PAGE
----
The problems with the oversaturation of imagery and the ability of an individual to create their own virtual chapel have implications for the community and the individual. The process of constructing a virtual, liturgical utopia described here is the absence of a community. The customized creation of images and sounds is no longer native to any existing community. Furthermore, worshipping in a place we wish existed, with imaginary people, can lead to despondency when one returns to reality. For the individual, privileging the idealized liturgy over the real one facilitates aversion to the real – this, in turn, leads to isolation from the community, a vicious cycle that can result in fear and even hate in the worst circumstances. The liturgy wars afflicting all churches are examples of negative outcomes of this process. Representatives of the opposing sides can hold up examples of the “correct” liturgical aesthetic, readily viewable and playable to all on public digital media platforms, while condemning the incorrect style of the opposing side, often in uncharitable and polemical language. The battle for victory in defense of one’s own style is liturgical idolatry, because the liturgical aesthetic becomes a god, not a means through which the living God is encountered in a communal act of God.

Renewing the Process to Discovering divine beauty

An enormous supply of digital images, audio files, and videos is not the only factor in the crisis of liturgical idolatry. The primary problem is the individual’s willingness to create a virtual, idealized liturgy by selecting favorite components and reassembling them into their favorites. Formulating a Christian response to the temptations of social and digital media is necessary in the contemporary environment. Attempting to prohibit or eradicate digital media cannot result in an ascetical victory for Christian communities. Smart modifications to ascetical practices can do much good, and Christian thinkers such as Bernadette Gasselein and Jean-Claude Larchet have presented proposals that can enable the spiritual eye to behold and recognize divine beauty for those willing to engage them.[3]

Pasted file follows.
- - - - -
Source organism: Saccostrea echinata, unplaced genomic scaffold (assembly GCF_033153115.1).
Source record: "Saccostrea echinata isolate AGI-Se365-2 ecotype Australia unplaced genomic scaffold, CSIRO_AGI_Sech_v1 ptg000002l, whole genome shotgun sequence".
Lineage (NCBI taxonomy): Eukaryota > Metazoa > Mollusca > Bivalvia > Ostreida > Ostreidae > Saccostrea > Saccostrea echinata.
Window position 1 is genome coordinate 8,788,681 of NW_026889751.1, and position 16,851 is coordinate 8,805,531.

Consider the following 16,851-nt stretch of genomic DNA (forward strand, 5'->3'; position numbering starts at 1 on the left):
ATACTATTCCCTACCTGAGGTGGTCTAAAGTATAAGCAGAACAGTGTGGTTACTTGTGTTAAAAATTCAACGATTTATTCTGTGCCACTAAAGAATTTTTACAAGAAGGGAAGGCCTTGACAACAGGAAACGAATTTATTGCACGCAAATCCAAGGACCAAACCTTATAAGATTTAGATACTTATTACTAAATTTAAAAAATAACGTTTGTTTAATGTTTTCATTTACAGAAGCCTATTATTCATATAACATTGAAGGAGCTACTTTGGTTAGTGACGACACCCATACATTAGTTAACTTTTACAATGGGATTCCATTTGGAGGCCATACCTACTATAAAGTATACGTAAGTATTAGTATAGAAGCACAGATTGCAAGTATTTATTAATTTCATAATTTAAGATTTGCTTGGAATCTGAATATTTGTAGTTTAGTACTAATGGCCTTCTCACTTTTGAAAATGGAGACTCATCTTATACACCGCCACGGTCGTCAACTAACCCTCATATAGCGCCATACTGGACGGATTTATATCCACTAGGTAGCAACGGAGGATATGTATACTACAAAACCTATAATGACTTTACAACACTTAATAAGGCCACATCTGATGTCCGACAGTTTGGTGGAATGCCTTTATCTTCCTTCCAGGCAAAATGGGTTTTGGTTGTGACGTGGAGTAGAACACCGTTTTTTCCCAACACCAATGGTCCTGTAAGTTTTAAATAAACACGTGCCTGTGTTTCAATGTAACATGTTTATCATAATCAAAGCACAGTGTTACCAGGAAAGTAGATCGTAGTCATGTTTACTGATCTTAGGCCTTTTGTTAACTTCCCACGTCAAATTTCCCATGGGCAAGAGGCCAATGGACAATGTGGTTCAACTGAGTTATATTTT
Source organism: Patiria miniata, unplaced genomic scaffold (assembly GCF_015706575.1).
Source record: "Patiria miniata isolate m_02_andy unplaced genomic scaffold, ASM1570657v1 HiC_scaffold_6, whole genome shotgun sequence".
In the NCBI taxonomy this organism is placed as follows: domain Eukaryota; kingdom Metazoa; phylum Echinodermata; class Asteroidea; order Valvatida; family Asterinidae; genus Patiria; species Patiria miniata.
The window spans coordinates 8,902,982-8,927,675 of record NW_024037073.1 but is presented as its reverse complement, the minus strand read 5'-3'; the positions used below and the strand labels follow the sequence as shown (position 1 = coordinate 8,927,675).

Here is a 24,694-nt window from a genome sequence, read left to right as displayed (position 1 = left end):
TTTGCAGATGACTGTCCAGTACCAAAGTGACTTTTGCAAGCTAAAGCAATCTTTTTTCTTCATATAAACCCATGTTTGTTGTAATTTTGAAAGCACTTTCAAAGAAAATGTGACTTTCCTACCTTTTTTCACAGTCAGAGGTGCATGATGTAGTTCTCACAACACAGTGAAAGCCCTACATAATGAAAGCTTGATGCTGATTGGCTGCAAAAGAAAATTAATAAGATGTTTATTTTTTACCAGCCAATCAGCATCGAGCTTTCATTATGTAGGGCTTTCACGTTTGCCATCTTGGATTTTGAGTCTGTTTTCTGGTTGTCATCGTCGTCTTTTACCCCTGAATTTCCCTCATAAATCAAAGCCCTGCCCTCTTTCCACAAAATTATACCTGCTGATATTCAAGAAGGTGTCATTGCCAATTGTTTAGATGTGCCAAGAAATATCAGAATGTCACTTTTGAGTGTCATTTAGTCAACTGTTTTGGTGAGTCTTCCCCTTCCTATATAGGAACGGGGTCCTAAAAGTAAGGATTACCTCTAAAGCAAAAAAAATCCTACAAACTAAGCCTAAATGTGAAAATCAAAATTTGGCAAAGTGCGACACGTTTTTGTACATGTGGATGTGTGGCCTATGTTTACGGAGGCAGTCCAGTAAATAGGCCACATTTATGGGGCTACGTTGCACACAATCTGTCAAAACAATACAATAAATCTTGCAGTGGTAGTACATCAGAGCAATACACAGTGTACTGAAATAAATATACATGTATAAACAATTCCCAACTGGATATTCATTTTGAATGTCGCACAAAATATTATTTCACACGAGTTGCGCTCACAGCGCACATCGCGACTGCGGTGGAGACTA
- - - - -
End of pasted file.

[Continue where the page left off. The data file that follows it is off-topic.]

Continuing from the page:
This paper concludes with two modest proposals to restore the capacity for Christian faithful to discover divine beauty. The first proposal concerns a renewed appreciation of the liturgy as the assembly of the local Church in a particular place. The cities, towns, villages, and suburbs of places with critical masses of Christian people are hosts to liturgies gathering people who assemble in concrete, physical spaces. These spaces have varying interior configurations, decorations, and traditions of liturgical music, but they are defined primarily by the people who gather in those spaces. The Church as the body of Christ retains the privilege as the venerable model for Christian Church life, based on the Pauline ecclesiology of the letter to the Ephesians. The gathering of Churches in appointed places for the enactment of rituals that involve bodily movement and the encounter of one another in the body holds the key to reclaiming the discovery of divine beauty in the world. Liturgical rituals that direct the people to see and interact with one another introduce the rehearsal of gazing into the face of the other, with that gaze enabling us to see the face of Christ in each person. St. Maria of Paris’s teaching on the Church and monasticism resonates powerfully with the turn to globalization in the contemporary world. The face of the proverbial other – any person, each person with whom we interact at liturgy – is the face of Christ whose image is seated in the soul of each person in this world. The ritual act of encountering the other, greeting them, exchanging looks, hearing the sounds of their voices, shaking hands, embracing or kissing one another, and performing the ritual with them is an invitation to see divine beauty revealed in the person who happens to be next to me in the assembly. It does not matter if a liturgical participant is friends with their fellow worshipper – the point is to share communion with them, even briefly, as a rehearsal for sharing communion with whomever God appoints to our company in daily life. The liturgical rehearsal of worshipping together with others in the body prepares one to behold divine beauty in the face of all others whom we meet throughout the journey of this life.